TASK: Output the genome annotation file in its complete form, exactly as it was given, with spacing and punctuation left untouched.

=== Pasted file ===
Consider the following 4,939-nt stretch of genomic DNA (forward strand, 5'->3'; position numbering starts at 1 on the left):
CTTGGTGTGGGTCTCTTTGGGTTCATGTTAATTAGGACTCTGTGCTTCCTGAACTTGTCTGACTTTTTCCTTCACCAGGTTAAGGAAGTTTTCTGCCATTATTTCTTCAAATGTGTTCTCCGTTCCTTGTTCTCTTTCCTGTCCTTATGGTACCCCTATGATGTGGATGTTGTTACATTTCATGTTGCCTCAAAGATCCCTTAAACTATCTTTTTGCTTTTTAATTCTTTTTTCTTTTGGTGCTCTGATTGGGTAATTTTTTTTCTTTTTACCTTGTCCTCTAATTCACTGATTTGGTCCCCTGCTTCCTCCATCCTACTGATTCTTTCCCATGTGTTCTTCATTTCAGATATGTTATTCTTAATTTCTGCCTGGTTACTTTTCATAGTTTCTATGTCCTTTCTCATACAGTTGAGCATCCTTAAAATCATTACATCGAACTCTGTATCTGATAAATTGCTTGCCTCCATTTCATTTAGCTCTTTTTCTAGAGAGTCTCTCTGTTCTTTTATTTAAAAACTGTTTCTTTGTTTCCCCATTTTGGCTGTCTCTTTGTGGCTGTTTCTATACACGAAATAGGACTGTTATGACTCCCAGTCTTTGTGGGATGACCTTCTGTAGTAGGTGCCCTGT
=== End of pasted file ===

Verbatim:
Consider the following 4,939-nt stretch of genomic DNA (forward strand, 5'->3'; position numbering starts at 1 on the left):
CTTGGTGTGGGTCTCTTTGGGTTCATGTTAATTAGGACTCTGTGCTTCCTGAACTTGTCTGACTTTTTCCTTCACCAGGTTAAGGAAGTTTTCTGCCATTATTTCTTCAAATGTGTTCTCCGTTCCTTGTTCTCTTTCCTGTCCTTATGGTACCCCTATGATGTGGATGTTGTTACATTTCATGTTGCCTCAAAGATCCCTTAAACTATCTTTTTGCTTTTTAATTCTTTTTTCTTTTGGTGCTCTGATTGGGTAATTTTTTTTCTTTTTACCTTGTCCTCTAATTCACTGATTTGGTCCCCTGCTTCCTCCATCCTACTGATTCTTTCCCATGTGTTCTTCATTTCAGATATGTTATTCTTAATTTCTGCCTGGTTACTTTTCATAGTTTCTATGTCCTTTCTCATACAGTTGAGCATCCTTAAAATCATTACATCGAACTCTGTATCTGATAAATTGCTTGCCTCCATTTCATTTAGCTCTTTTTCTAGAGAGTCTCTCTGTTCTTTTATTTAAAAACTGTTTCTTTGTTTCCCCATTTTGGCTGTCTCTTTGTGGCTGTTTCTATACACGAAATAGGACTGTTATGACTCCCAGTCTTTGTGGGATGACCTTCTGTAGTAGGTGCCCTGT